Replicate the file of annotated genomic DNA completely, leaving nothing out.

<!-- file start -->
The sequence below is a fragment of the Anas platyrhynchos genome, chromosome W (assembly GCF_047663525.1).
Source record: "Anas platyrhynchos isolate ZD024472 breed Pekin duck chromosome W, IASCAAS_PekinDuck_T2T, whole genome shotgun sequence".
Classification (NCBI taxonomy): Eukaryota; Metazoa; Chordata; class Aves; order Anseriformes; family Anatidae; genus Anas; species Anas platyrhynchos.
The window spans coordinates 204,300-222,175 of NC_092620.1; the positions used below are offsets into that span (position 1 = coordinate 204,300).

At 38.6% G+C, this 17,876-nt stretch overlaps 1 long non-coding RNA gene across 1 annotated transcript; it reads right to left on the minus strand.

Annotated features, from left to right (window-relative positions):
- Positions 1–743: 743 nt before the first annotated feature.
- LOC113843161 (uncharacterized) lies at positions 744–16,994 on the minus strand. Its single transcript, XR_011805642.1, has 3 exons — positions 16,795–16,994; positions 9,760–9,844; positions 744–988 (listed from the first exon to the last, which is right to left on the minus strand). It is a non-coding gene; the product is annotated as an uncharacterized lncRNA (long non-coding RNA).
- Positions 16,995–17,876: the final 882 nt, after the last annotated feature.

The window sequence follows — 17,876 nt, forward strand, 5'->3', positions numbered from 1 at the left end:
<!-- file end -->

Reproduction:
The sequence below is a fragment of the Anas platyrhynchos genome, chromosome W (assembly GCF_047663525.1).
Source record: "Anas platyrhynchos isolate ZD024472 breed Pekin duck chromosome W, IASCAAS_PekinDuck_T2T, whole genome shotgun sequence".
Classification (NCBI taxonomy): Eukaryota; Metazoa; Chordata; class Aves; order Anseriformes; family Anatidae; genus Anas; species Anas platyrhynchos.
The window spans coordinates 204,300-222,175 of NC_092620.1; the positions used below are offsets into that span (position 1 = coordinate 204,300).

At 38.6% G+C, this 17,876-nt stretch overlaps 1 long non-coding RNA gene across 1 annotated transcript; it reads right to left on the minus strand.

Annotated features, from left to right (window-relative positions):
- Positions 1–743: 743 nt before the first annotated feature.
- LOC113843161 (uncharacterized) lies at positions 744–16,994 on the minus strand. Its single transcript, XR_011805642.1, has 3 exons — positions 16,795–16,994; positions 9,760–9,844; positions 744–988 (listed from the first exon to the last, which is right to left on the minus strand). It is a non-coding gene; the product is annotated as an uncharacterized lncRNA (long non-coding RNA).
- Positions 16,995–17,876: the final 882 nt, after the last annotated feature.

The window sequence follows — 17,876 nt, forward strand, 5'->3', positions numbered from 1 at the left end: